Oftentimes veterans in our society go unnoticed or forgotten, even as some of them beg for change on the street corner. With 21.8 million vets as of 2014, the group makes up 6.8 percent of the country’s population. “We are a large demographic in this country,” Paul Damon says.
Damon, a Navy veteran originally from Texas, is the co-founder of Holistic Veterans, a local nonprofit rehabilitating vets as it helps them reconnect with themselves and their community through natural medicine and holistic practices like yoga.
This year, Holistic Veterans celebrates its second annual Community Healing Project from 5 to 9 p.m. on Veteran’s Day, Friday, Nov. 11. The event is moving from the downtown Veteran’s Hall, which hosted last year’s event, to the more spacious Museum of Art & History. With various experts in Eastern medicine, the symposium shares a message with veterans—as well as the greater community—that healing can mean improving one’s life in ways that go beyond just Western medicine.
“The idea came about when a lot of veterans began asking me what ‘holistic’ is or even means,” Damon says. “So, I began to call around to various practitioners I knew and got a list of people who would be willing to give the veterans a test drive.”
In the last year and a half, Holistic Veterans, which received nonprofit status in January, has hosted educational workshops on everything from proper nutrition and cooking classes to how to make tinctures. Next year, leaders plan on introducing new courses on survival skills, archery and more.
The group will also host a wellness clinic on Nov. 7 at Cabrillo, as part of Veterans Awareness Week. The clinic will focus on serving veteran students and staff by educating them about what Holistic Veterans offers. The organization is also working on a collaboration with God’s Gardens, a group based out of Twin Lakes Church that built a hydroponic garden for the congregation. Damon’s idea is for veterans to build and tend more gardens in churches and vets halls throughout the county.
“Providing this kind of healing is my duty and service to my brothers and sisters,” Damon says. “My vow of service didn’t go away when I left the military, so we have a lot of cool stuff [Holistic Veterans] is about to get into.”
One of those projects is a partnership with a Santa Cruz company called Hybrid Adobe. Founded by local Philip Mirkin to create sustainable housing for homeless mothers and veterans, Hybrid Adobe crafts lightweight but durable adobe out of inexpensive materials. The substance can then be poured into molds, and fitted with solar panels and windows to form walls. Holistic Veterans has already hosted one house-building workshop and will host a second one on Oct. 29 and 30. “We went to the county for the regulations on non-permitted housing and shaped the buildings around the law,” explains Damon.
The group hosts the workshops for veterans and civilians at the 30-acre Nature Education Service and Technology (NEST) retreat in Felton. Holistic Veterans hopes to start building more structures and ship throughout the county and greater nation.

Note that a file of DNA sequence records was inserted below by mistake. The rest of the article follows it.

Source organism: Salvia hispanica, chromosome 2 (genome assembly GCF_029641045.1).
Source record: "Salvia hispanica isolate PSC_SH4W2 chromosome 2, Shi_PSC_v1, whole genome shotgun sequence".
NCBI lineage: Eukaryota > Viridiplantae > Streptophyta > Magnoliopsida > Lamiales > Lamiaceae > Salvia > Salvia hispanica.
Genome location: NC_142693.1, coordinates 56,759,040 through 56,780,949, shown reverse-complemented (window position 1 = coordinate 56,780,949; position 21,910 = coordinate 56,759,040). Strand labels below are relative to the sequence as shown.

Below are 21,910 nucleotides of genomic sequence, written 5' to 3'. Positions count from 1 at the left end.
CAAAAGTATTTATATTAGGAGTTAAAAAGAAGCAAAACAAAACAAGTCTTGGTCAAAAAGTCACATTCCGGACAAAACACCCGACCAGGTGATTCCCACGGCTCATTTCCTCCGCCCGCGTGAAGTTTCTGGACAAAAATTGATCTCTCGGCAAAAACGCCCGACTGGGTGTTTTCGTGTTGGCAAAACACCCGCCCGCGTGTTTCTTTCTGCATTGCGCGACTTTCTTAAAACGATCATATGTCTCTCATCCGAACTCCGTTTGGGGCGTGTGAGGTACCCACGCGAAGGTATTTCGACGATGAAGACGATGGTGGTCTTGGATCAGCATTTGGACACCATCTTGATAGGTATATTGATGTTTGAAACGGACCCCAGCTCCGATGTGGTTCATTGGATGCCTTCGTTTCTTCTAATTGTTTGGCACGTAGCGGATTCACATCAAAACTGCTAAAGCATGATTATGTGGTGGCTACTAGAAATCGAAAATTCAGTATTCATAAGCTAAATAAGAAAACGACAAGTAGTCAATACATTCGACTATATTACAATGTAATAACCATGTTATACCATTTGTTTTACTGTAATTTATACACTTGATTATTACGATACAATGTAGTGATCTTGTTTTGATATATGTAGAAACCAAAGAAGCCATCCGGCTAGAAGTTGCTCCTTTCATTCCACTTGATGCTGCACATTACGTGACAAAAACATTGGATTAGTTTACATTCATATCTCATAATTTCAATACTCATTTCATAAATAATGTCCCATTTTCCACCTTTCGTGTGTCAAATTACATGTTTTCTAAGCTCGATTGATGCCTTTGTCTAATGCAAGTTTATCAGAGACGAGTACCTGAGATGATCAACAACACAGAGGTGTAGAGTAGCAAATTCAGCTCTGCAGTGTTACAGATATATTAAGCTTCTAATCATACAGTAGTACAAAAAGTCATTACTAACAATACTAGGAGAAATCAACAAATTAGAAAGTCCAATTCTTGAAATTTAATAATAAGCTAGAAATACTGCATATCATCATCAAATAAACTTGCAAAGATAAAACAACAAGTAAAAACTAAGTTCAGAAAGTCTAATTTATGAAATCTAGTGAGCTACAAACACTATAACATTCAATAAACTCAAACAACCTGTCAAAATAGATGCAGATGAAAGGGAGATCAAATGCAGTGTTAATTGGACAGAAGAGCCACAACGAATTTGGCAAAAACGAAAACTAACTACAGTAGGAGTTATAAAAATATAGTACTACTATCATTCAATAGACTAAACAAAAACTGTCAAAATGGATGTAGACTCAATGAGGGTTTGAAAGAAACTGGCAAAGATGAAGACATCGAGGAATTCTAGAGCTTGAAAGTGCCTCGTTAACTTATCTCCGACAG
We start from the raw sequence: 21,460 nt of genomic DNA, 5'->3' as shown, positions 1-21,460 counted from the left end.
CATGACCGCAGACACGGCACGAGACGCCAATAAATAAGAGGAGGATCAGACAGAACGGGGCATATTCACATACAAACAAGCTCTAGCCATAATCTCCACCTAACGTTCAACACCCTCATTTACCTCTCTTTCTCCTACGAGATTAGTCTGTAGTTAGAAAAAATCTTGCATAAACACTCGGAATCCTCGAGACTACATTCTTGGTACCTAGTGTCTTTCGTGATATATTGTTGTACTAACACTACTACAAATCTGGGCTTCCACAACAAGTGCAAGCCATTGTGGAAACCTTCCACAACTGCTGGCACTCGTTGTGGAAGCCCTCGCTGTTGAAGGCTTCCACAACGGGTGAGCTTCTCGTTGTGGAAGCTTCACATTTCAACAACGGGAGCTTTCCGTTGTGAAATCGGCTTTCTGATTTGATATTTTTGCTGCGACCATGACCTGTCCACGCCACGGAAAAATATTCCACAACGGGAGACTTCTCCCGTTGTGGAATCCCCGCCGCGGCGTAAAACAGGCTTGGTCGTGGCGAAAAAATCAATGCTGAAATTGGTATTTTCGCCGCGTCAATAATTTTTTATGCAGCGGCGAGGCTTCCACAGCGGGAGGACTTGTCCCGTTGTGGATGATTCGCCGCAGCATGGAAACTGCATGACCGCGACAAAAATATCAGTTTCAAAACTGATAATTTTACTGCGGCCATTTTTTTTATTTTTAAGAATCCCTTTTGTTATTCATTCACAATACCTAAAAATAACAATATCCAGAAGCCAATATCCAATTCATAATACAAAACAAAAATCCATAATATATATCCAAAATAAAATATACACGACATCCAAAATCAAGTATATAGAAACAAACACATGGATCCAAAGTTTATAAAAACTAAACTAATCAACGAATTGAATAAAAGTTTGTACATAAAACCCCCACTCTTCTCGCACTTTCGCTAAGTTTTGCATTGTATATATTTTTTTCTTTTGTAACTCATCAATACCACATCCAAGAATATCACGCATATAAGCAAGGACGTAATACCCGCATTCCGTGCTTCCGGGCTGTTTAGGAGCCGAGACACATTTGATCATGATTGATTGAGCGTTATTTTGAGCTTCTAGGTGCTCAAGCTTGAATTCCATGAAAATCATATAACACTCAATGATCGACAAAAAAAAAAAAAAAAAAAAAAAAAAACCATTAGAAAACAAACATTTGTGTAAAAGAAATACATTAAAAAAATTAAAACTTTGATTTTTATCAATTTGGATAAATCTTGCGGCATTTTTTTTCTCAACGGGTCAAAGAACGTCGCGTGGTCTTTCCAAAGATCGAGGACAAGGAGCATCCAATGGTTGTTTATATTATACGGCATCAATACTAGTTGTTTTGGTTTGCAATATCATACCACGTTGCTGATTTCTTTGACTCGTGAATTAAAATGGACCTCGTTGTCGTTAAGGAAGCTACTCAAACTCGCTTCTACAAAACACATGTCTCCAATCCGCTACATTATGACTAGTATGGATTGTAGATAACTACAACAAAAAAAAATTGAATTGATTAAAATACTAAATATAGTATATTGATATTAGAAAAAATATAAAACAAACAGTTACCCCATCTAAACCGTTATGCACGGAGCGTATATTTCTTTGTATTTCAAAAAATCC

“Housing is the base of your pyramid,” says Head Practitioner Melissa Manning-Collins, who helps organize workshops and events. “If you don’t have that, everything else crumbles. People have to have their basic needs met.”
The NEST will also be home to Holistic Veterans’ 14-day Lifestyle Resurrection and Woodland Immersion Program, where they will take a group of vets from around the county for an exercise in physical and spiritual healing through a commitment to serving others and giving back. “Two hours a day will be to land stewardship, so we’re getting physical activity and reconnecting to the land,” Damon states. “We’re about leaving the land better than when we arrived.”
Along the way, Holistic Veterans has also been working on a documentary Born to Heal, detailing the group’s mission and works and featuring staff volunteer practitioners and people they’ve helped. The trailer for Born to Heal will premiere at the Community Healing Project.
“You can better serve the community if you have wellness in your own world,” Manning-Collins says.
The Community Healing Project on Nov. 11 will feature more than 20 local holistic practitioners from herbalists to massage and yoga instructors along with food and booths from New Leaf, Vida Juices, the Homeless Garden Project and more.
There will even be an herbal drink bar, hosted by Damon’s friend Craig Lane at Health Alkemy, where Lane creates drinks based on the question, “What do you want to feel?”
“Craig is a mad scientist when it comes to herbs,” says Damon.
This year’s event features two healing sanctuaries—one for workshops and another for live, instrumental music that will be “silent,” where everyone keeps speaking to a minimum, allowing event goers to relax.
“There will be sound healing, talking and chill time,” says Manning-Collins, “then silence.”
The Community Healing Project is from 5 to 9 p.m. on Friday, Nov. 11 at the Museum of Art & History at 705 Front St., Santa Cruz. The event is free, although donations are accepted.